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Investment Process
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  by Dennis M.
 •Brae Head Total
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Past Commentaries

Current Commentary, Review and Outlook
June 12th, 2003

To My Clients, Friends & Observers:

When I was in my twenties, unmarried and unobligated, I used to fly small planes over northern California. On a couple of occasions my instructor took me up in stunt planes where we’d perform outside loops and full barrel rolls. Aerobatic stunts, which appear so free and easy from the ground, are precise, systematic maneuvers. The worst situation in flying is the tailspin wherein the plane starts falling tail first and then spins chaotically to the ground. There is no systematic escape from a tail spin, which is why it is so terrifying. Recovery is completely by chance. You have to hope the plane finds an attitude at random that will allow you to regain control.

This is analogous to deflation which is falling prices, values in a tail spin, including everything you own, e.g. stocks and real estate. It is the black hole of economics. There is no known systematic recovery from deflation. There is no incentive to spend or invest because your purchasing power increases as prices fall. Disinvestment is rewarded. Cash is king. Presently prices are falling in almost all manufactured goods, exacerbated by overcapacity here and cheap labor abroad. Prices are rising in almost all services however. Services account for over 60% of U.S. GDP.

On the monetary side, the Federal Reserve has broadcast its concerns about deflation and is flooding the system with inflationary cash. M1 and M3 are up over 6% year over year, M2 up over 8%. Money supply increases that are better than triple expected GDP should increase longer term interest rates from the historically low levels they are at now. But with short rates unchanged we will still enjoy a very positive yield curve and in fact it is anticipated the Fed will cut rates one more time the end of June. I don’t think an increase in the Fed Funds rate is likely until late 2004.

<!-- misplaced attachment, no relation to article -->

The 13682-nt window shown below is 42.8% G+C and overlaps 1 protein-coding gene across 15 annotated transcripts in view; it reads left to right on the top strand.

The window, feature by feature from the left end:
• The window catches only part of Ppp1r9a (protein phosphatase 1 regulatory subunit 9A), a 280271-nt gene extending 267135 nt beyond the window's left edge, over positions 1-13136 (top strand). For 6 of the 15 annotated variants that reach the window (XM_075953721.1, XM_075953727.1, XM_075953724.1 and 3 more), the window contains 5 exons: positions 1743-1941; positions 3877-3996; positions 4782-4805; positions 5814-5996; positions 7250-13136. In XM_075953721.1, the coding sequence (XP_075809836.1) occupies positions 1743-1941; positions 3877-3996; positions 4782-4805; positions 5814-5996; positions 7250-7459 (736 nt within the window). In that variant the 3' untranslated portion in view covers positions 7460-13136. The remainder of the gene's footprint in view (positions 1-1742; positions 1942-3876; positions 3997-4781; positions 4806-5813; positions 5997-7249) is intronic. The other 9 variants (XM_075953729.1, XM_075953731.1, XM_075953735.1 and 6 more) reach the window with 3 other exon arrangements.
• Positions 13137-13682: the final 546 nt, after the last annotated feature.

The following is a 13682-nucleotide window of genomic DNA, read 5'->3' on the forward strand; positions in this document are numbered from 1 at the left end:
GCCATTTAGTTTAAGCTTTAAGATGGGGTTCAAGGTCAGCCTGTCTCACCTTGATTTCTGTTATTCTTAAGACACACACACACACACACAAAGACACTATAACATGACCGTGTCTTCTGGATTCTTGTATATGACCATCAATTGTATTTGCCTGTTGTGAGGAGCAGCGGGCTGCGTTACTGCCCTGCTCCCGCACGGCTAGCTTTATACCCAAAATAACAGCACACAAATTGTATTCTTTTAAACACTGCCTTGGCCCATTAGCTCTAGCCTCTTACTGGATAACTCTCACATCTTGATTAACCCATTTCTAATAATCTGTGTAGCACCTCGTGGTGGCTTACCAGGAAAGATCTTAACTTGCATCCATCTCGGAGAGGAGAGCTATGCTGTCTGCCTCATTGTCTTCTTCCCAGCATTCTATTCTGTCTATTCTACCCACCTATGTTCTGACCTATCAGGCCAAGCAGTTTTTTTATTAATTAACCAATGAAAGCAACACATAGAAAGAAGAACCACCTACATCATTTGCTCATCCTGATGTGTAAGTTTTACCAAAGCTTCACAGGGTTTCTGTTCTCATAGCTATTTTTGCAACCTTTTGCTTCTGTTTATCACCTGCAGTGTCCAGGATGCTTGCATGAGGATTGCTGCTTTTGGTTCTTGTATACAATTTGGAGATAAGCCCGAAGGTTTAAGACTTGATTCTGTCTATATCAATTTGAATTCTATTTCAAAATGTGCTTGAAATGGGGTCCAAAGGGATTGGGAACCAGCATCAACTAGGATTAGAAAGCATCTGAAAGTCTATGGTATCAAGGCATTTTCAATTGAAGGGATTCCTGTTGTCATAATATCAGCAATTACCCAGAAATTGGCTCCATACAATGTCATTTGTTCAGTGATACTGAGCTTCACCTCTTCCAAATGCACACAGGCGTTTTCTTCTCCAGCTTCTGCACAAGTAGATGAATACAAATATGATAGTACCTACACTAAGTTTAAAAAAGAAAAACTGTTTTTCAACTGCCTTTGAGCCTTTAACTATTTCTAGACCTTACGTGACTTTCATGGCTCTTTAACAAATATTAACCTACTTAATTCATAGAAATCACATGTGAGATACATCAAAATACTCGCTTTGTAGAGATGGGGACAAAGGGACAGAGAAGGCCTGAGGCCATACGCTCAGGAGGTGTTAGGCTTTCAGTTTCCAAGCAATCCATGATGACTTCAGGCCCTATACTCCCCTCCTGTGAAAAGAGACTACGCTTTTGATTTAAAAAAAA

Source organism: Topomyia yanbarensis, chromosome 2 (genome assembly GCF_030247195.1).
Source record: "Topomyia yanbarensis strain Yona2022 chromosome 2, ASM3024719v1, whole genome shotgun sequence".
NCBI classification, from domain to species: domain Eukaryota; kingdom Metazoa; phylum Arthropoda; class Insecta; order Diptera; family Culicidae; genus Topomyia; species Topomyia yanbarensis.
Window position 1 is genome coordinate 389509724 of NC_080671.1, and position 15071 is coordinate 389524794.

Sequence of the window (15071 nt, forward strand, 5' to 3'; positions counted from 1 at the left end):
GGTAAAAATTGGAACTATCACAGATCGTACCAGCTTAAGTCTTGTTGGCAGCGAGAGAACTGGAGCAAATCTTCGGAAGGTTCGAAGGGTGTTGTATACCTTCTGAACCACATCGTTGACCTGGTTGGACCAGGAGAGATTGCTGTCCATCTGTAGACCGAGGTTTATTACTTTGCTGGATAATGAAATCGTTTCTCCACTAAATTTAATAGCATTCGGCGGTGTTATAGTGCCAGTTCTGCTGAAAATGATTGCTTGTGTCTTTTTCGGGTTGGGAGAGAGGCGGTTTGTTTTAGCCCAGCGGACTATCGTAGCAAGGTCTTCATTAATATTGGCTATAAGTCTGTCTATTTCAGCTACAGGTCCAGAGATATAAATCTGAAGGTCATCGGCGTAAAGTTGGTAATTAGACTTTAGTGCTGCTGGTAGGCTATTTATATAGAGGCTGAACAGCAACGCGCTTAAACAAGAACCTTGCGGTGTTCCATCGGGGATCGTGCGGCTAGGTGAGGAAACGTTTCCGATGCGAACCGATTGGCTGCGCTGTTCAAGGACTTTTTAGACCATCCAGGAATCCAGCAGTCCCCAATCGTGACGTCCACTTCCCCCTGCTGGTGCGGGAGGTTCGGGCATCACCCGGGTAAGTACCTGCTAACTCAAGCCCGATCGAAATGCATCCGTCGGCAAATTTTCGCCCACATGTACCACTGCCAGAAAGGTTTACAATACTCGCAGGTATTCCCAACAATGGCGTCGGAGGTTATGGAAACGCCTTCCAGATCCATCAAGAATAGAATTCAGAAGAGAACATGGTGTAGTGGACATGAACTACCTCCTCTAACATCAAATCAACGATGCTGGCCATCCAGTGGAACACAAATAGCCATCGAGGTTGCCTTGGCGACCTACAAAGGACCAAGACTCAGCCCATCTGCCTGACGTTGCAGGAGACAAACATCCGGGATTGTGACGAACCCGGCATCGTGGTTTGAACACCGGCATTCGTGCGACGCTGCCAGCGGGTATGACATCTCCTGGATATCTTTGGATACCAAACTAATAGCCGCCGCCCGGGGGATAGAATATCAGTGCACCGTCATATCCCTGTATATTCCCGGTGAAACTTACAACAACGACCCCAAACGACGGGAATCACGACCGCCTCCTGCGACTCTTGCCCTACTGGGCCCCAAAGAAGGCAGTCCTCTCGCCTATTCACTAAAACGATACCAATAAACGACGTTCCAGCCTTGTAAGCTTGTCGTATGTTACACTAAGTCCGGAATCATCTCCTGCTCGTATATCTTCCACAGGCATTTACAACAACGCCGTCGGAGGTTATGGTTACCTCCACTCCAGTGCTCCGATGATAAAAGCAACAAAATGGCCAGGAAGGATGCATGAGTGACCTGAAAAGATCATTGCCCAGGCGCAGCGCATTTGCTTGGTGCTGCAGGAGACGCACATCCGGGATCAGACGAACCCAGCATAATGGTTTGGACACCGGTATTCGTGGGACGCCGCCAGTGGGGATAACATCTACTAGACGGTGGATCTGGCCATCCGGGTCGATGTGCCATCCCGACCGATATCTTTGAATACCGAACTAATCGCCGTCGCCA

On the fiscal side we finally have a meaningful tax cut, political wrangling notwithstanding. There has never been a tax cut that failed to stimulate economic activity. The impact of cuts to dividends and capital gains is truly significant and will immediately add liquidity to the capital markets, add real cash (earnings if you will) to the investor, prop up a still-expensive market, and contribute to the wealth effect of improved household balance sheets. This will lead to improved psychology. There are boatloads of cash still looking to drop anchor and dividend-growth stocks of companies with stable or growing earnings have become havens. Witness the run-up the last three weeks. We are right back to overbought levels. The NASDAQ has already surpassed by 100 points my year-end target, the S&P 500 is 20 points away, and the DJIA is within 600 points of my 9706 target. S&P 500 earnings have improved about 15% so far this year.

Investors Intelligence figures yesterday were: Bulls 58.7%; Bears 16.3%; Correction 25%. According to Ralph Bloch, chief technical analyst at Raymond James, this is the lowest bearish figure since April 10, 1987 and these figures tend to peak before the market. We are heading into a seasonally weak period and I am wary of a blow off and correction. Any bottoming close above 7500 would at least establish a pattern of higher lows since last October (7200) and March (7400). What we need are a series of higher highs from 9200 to 9500 to over 10,000 which we may well get within the next 8 months.